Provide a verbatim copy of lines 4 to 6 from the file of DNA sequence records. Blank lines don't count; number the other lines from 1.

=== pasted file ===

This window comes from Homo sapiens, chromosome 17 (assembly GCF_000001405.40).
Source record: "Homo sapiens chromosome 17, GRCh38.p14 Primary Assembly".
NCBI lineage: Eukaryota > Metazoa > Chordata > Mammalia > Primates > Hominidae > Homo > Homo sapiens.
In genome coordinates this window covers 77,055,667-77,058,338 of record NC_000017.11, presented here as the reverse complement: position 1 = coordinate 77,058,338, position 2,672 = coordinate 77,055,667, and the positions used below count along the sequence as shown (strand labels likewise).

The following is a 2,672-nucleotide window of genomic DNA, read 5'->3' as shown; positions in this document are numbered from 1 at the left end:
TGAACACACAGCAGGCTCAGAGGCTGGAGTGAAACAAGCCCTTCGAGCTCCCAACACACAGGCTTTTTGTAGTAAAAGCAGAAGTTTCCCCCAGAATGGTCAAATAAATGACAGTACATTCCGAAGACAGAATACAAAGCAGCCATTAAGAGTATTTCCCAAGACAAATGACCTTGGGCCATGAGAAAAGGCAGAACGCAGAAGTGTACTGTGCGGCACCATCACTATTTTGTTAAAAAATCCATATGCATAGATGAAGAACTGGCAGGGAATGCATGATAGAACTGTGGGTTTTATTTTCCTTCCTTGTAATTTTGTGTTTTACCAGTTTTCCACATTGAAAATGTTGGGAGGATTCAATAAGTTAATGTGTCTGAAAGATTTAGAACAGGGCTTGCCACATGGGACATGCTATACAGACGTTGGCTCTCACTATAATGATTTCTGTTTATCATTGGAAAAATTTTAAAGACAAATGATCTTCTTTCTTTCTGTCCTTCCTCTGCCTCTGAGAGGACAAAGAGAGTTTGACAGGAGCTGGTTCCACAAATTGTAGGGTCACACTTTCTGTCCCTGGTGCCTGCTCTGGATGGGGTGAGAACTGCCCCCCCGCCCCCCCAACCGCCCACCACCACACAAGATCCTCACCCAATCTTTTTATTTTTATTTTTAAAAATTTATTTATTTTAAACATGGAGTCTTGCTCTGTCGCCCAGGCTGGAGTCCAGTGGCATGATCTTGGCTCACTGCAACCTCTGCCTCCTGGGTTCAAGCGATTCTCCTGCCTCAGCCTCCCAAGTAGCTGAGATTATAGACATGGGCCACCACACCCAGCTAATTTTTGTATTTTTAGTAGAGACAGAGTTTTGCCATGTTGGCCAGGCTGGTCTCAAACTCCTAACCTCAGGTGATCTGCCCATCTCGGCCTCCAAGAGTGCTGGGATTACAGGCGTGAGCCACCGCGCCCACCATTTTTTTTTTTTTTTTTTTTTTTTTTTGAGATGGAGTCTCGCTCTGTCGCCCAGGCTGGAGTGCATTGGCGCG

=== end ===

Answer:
In genome coordinates this window covers 77,055,667-77,058,338 of record NC_000017.11, presented here as the reverse complement: position 1 = coordinate 77,058,338, position 2,672 = coordinate 77,055,667, and the positions used below count along the sequence as shown (strand labels likewise).

The following is a 2,672-nucleotide window of genomic DNA, read 5'->3' as shown; positions in this document are numbered from 1 at the left end:
TGAACACACAGCAGGCTCAGAGGCTGGAGTGAAACAAGCCCTTCGAGCTCCCAACACACAGGCTTTTTGTAGTAAAAGCAGAAGTTTCCCCCAGAATGGTCAAATAAATGACAGTACATTCCGAAGACAGAATACAAAGCAGCCATTAAGAGTATTTCCCAAGACAAATGACCTTGGGCCATGAGAAAAGGCAGAACGCAGAAGTGTACTGTGCGGCACCATCACTATTTTGTTAAAAAATCCATATGCATAGATGAAGAACTGGCAGGGAATGCATGATAGAACTGTGGGTTTTATTTTCCTTCCTTGTAATTTTGTGTTTTACCAGTTTTCCACATTGAAAATGTTGGGAGGATTCAATAAGTTAATGTGTCTGAAAGATTTAGAACAGGGCTTGCCACATGGGACATGCTATACAGACGTTGGCTCTCACTATAATGATTTCTGTTTATCATTGGAAAAATTTTAAAGACAAATGATCTTCTTTCTTTCTGTCCTTCCTCTGCCTCTGAGAGGACAAAGAGAGTTTGACAGGAGCTGGTTCCACAAATTGTAGGGTCACACTTTCTGTCCCTGGTGCCTGCTCTGGATGGGGTGAGAACTGCCCCCCCGCCCCCCCAACCGCCCACCACCACACAAGATCCTCACCCAATCTTTTTATTTTTATTTTTAAAAATTTATTTATTTTAAACATGGAGTCTTGCTCTGTCGCCCAGGCTGGAGTCCAGTGGCATGATCTTGGCTCACTGCAACCTCTGCCTCCTGGGTTCAAGCGATTCTCCTGCCTCAGCCTCCCAAGTAGCTGAGATTATAGACATGGGCCACCACACCCAGCTAATTTTTGTATTTTTAGTAGAGACAGAGTTTTGCCATGTTGGCCAGGCTGGTCTCAAACTCCTAACCTCAGGTGATCTGCCCATCTCGGCCTCCAAGAGTGCTGGGATTACAGGCGTGAGCCACCGCGCCCACCATTTTTTTTTTTTTTTTTTTTTTTTTTTGAGATGGAGTCTCGCTCTGTCGCCCAGGCTGGAGTGCATTGGCGCG